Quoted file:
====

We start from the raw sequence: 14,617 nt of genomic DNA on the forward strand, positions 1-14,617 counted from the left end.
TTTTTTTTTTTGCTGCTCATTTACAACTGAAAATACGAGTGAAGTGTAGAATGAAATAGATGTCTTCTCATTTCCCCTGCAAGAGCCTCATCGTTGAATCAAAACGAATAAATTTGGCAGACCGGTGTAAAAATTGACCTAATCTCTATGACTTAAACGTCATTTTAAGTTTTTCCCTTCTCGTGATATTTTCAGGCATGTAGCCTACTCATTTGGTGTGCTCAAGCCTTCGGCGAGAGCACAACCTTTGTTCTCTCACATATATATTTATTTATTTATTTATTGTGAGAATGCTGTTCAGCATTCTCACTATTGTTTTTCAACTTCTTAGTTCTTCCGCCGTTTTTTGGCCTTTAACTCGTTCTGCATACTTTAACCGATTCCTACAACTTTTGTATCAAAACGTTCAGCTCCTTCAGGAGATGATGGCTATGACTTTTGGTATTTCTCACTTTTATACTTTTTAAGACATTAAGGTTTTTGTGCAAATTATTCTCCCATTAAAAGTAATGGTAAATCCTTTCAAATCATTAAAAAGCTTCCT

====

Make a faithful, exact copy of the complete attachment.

We start from the raw sequence: 14,617 nt of genomic DNA on the forward strand, positions 1-14,617 counted from the left end.
TTTTTTTTTTTGCTGCTCATTTACAACTGAAAATACGAGTGAAGTGTAGAATGAAATAGATGTCTTCTCATTTCCCCTGCAAGAGCCTCATCGTTGAATCAAAACGAATAAATTTGGCAGACCGGTGTAAAAATTGACCTAATCTCTATGACTTAAACGTCATTTTAAGTTTTTCCCTTCTCGTGATATTTTCAGGCATGTAGCCTACTCATTTGGTGTGCTCAAGCCTTCGGCGAGAGCACAACCTTTGTTCTCTCACATATATATTTATTTATTTATTTATTGTGAGAATGCTGTTCAGCATTCTCACTATTGTTTTTCAACTTCTTAGTTCTTCCGCCGTTTTTTGGCCTTTAACTCGTTCTGCATACTTTAACCGATTCCTACAACTTTTGTATCAAAACGTTCAGCTCCTTCAGGAGATGATGGCTATGACTTTTGGTATTTCTCACTTTTATACTTTTTAAGACATTAAGGTTTTTGTGCAAATTATTCTCCCATTAAAAGTAATGGTAAATCCTTTCAAATCATTAAAAAGCTTCCT